Analytical Instrumentation

  • What Are The Alternative Fuels for Cars? – Thermoelectric

What Are The Alternative Fuels for Cars? – Thermoelectric

Dec 01 2018 Read 480 Times

Around two thirds of energy produced in petrol and diesel vehicles is wasted as heat. This makes their energy efficiency relatively low, using only a small percentage of energy to power the vehicle. That’s where thermoelectric energy comes in. This post will look at this fascinating and innovative alternative fuel source and see how it could help protect our planet.

Wasting heat

Thermoelectrics are semi-conductive materials that can convert heat into electricity. If installed in your vehicle, the system could capture the wasted heat in your car and convert it into usable energy. In turn, it can reduce the fuel consumption of your vehicle and boost your fuel economy by up to 5%.

The generator works by packing thermoelectric materials between hot and cold side heat exchangers. The temperature difference between the two sides of the system generates electricity using the Seebeck Effect. While, at the moment, vehicles with thermoelectric generators are rare and not widely accessible, moving forward they may become a valuable energy source.

Benefits

The primary benefit of a thermoelectric generator is to reduce fuel consumption. That has two main benefits – namely, saving the driver money on fuel and reducing the impact on the environment.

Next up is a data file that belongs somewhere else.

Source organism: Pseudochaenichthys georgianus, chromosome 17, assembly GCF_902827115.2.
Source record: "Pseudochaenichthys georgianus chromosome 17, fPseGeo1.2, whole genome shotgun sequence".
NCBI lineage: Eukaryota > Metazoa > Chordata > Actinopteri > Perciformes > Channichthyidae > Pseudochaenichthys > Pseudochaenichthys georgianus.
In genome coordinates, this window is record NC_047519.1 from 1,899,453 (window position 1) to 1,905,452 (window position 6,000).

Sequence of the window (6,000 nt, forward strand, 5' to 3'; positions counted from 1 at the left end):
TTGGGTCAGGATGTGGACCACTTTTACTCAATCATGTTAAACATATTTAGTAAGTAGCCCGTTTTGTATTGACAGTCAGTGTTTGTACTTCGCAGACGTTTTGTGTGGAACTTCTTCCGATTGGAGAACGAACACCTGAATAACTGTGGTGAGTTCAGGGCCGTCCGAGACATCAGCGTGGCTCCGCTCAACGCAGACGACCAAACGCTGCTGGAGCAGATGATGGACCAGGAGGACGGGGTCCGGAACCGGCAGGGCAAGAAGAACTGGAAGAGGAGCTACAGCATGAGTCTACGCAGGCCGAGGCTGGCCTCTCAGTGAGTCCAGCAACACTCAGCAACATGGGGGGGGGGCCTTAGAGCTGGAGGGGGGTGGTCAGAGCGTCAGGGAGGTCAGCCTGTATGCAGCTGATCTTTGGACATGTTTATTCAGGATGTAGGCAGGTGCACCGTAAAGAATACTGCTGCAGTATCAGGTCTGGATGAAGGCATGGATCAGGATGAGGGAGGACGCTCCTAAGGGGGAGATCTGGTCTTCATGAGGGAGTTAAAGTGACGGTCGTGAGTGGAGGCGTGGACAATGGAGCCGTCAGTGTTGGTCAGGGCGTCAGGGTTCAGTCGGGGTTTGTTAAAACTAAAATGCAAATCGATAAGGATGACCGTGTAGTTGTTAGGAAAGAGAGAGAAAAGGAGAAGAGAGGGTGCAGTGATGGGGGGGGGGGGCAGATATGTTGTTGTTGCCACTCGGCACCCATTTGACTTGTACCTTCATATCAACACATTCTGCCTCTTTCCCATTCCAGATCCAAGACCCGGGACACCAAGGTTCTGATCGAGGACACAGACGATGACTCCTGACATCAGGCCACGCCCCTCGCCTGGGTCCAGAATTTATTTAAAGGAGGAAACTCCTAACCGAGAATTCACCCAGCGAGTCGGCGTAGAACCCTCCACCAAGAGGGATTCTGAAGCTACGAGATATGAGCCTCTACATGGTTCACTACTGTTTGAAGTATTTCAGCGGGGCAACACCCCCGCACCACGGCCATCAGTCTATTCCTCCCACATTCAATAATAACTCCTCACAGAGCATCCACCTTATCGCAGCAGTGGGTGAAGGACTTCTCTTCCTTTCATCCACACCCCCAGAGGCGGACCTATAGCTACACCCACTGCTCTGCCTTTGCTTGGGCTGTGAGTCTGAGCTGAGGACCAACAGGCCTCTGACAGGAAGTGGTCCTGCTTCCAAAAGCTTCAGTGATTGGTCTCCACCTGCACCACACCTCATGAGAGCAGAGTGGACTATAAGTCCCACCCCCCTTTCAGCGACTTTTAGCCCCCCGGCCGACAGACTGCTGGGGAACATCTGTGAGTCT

While a thermoelectric car still needs petrol or diesel to run, the amount of fuel you’ll be using will decrease as you’ll gain more energy from that which you already use. This reduces the amount of emissions being pumped out into the environment in the long-term, helping to combat pollution and slow the process global warming.

Costs

Strictly speaking, thermoelectricity isn’t an alternative fuel, as it only works in conjunction with other fuel sources, such as petrol or diesel. So, instead of presenting another option that could help protect the environment and provide an alternative, it simply improves the use of fuels we already have.

While this stands to be true, with further research and development, thermoelectricity could prove to be a valuable and renewable energy source, potentially converting all of the heat produced in a vehicle into energy. If used in a car fuelled with biofuel or hydrogen, for instance, it can provide a better, sustainable option.

Making a change

The price of oil shows no sign of dropping and the environment is in dire need of some care, making alternative fuels a more attractive option. If you haven’t already, be sure to check out the first four parts of our six-part series to find out more about hydrogen, biofuel, LPG and electricity. Our final post will summarise the five alternative fuel sources.

If you want to know more about changes in the Petro industries, take a look at the article ‘Big Data, Smart Data and Big Analysis: What can the Petro-Industries learn from Big Pharma and the Allotrope Foundation, and where should the future lie?’.

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